2 things that alarm me about Ocado shares

Our writer seems some potential in the online grocery specialist — so why does he have no interest for now in buying Ocado shares?

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Image source: Ocado Group plc

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There are a few things I like about online retailer Ocado (LSE: OCDO). It has a substantial customer base and well-regarded brand. As well as its own online operations, in which it partners with Marks & Spencer, the company has been offering its technology and logistics solutions to a raft of other retailers globally.

But although I see some strengths in the business, I would not touch Ocado shares with a bargepole.

Here are a couple of reasons why.

1. The business model remains unproven

We know that there is a huge market for online grocery shopping, in the UK as elsewhere. It also stands to reason that there is a substantial business opportunity for a firm that can help retailers set up and manage their online operations.

But good potential does not necessarily equate to a lucrative business model. For now, I regard the Ocado business model as unproven.

I think this is demonstrated by its track record on profitability.

There have been several years in which Ocado turned a profit. Mostly, though, it has been spilling red ink – sometimes in large quantities.

A look at its basic earnings per share shows not only that the company has been heavily loss-making, but that its performance in that regard has got much worse over the past five years or so.

Created at TradingView

2. Capital expenditure is stubbornly high

During that period, the company has issued new shares to help raise funds, diluting existing shareholders in the process. Such moves are one reason I usually consider earnings per share when considering whether to invest in a company, not just total earnings. Earnings can go up, but if the share count goes up even faster, earnings per share can fall.

For now, though, earnings at Ocado seem a long way off.

If it just focussed on its UK retail operation, I think the company could potentially narrow or eliminate its losses. But selling its solutions to other retailers means it is likely to continue losing substantial amounts of money for the next several years at least, I reckon.

That is because the setup costs of such partnerships, such as building new warehouses, can be high. Capital expenditure has been sizeable in recent years at Ocado and I expect that to persist for several years at least.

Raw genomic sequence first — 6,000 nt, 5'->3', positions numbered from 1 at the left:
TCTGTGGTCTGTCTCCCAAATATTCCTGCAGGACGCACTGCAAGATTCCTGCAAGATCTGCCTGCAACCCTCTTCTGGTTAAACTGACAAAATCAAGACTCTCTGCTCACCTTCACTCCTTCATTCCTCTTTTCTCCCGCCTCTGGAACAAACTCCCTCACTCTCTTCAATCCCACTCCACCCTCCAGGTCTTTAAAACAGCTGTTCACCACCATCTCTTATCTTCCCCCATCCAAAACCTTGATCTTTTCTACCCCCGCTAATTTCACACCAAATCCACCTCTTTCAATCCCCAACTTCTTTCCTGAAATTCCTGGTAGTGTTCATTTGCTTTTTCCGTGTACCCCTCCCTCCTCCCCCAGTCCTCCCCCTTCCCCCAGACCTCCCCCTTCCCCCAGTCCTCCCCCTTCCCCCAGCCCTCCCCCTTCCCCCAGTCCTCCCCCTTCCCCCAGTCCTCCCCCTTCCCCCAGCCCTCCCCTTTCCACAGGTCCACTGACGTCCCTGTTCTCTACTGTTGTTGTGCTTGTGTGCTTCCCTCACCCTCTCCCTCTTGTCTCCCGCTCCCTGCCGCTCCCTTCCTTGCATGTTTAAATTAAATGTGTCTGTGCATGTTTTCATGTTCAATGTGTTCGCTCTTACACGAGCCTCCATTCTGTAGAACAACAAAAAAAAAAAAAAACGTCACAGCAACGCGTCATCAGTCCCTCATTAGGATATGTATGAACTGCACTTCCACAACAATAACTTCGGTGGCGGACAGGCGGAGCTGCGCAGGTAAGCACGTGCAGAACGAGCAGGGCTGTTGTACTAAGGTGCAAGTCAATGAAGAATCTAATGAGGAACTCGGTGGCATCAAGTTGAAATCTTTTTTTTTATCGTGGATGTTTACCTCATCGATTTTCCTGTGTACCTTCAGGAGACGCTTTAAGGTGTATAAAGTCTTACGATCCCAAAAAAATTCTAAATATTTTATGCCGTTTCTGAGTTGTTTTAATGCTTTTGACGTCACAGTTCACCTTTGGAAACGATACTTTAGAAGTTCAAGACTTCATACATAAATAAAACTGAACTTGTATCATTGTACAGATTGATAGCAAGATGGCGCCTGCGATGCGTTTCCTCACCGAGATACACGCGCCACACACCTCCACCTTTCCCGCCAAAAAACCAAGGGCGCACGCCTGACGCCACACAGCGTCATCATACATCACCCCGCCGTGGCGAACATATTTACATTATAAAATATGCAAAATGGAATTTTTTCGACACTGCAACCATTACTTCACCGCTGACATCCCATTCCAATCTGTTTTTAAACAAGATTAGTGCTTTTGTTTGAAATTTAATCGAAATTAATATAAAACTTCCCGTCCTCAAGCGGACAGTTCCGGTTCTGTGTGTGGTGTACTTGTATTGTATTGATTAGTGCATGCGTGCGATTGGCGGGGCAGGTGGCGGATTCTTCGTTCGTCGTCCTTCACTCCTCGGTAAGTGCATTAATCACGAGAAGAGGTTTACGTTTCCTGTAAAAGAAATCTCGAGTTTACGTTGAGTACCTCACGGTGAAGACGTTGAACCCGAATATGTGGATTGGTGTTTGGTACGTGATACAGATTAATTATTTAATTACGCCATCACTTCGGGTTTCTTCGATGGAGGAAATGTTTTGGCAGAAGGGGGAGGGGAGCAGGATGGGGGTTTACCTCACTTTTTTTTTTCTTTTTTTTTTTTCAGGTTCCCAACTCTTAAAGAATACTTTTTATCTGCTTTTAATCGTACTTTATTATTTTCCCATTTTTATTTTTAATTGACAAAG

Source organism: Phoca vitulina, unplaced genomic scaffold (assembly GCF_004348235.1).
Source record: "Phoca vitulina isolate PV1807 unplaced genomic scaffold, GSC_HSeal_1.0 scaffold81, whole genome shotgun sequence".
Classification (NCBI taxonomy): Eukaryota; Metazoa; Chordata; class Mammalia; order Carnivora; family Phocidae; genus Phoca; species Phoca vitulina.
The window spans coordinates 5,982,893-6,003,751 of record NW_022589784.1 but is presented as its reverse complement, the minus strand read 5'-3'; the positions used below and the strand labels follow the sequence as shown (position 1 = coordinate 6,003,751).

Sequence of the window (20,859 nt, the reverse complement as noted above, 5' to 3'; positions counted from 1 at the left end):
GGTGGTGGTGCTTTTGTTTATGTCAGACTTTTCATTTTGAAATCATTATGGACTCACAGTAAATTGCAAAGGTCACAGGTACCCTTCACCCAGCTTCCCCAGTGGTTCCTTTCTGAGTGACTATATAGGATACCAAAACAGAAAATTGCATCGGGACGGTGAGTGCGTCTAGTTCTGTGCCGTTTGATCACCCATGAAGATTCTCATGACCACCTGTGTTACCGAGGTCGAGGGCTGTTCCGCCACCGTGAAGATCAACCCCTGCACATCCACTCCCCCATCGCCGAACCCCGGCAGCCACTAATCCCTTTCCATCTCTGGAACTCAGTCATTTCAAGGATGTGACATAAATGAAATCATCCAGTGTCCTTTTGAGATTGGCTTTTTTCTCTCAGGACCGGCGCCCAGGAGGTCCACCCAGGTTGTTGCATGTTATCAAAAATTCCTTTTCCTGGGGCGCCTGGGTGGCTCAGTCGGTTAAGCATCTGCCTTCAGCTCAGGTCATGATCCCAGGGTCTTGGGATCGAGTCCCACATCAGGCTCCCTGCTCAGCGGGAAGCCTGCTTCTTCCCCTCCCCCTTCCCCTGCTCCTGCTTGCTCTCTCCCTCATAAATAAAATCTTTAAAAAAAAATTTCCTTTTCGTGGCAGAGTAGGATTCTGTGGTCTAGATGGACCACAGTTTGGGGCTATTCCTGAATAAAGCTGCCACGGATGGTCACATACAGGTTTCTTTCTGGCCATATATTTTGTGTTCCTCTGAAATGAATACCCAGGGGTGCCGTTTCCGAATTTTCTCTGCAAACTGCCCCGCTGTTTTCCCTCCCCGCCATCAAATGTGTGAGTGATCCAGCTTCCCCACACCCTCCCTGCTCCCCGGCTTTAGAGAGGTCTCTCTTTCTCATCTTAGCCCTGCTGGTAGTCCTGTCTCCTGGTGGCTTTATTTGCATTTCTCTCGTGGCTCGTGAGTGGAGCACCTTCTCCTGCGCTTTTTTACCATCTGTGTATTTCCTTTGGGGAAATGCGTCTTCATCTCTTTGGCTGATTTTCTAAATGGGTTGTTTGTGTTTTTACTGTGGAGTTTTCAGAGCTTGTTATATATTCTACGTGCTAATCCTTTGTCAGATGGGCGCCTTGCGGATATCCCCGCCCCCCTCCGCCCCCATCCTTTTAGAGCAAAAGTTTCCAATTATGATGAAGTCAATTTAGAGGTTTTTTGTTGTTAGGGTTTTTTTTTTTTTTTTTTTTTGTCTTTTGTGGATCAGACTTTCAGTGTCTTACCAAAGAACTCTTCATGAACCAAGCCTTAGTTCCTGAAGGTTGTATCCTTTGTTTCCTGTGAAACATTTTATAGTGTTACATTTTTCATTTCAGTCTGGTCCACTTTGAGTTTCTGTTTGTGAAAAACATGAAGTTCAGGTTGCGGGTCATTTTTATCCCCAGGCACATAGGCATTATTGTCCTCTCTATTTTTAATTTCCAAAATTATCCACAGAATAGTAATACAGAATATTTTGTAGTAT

Created at TradingView

In the long run, that may be money well spent. It could help Ocado establish a firm position in the market well ahead of rivals, allowing the costs to be more than covered in the decades that follow.

Whether that turns out to be the case, though, remains to be seen.

My concern is that high ongoing capital expenditure is a risk to profitability. Indeed I think that helps explain why Ocado shares have fallen 74% in the past five years.

Wait and see

Ocado could yet turn out well as a business. Whether it does so depends on getting the right balance between expenditure and income in years to come. For now I think it is unclear how likely that is to happen.

If things start to look more positive, Ocado shares may be more expensive to buy – but the risks could be lower at that point than they are now.

I have no plans to invest, for now.

Should you invest, the value of your investment may rise or fall and your capital is at risk. Before investing, your individual circumstances should be assessed. Consider taking independent financial advice.

C Ruane has no position in any of the shares mentioned. The Motley Fool UK has no position in any of the shares mentioned. Views expressed on the companies mentioned in this article are those of the writer and therefore may differ from the official recommendations we make in our subscription services such as Share Advisor, Hidden Winners and Pro. Here at The Motley Fool we believe that considering a diverse range of insights makes us better investors.

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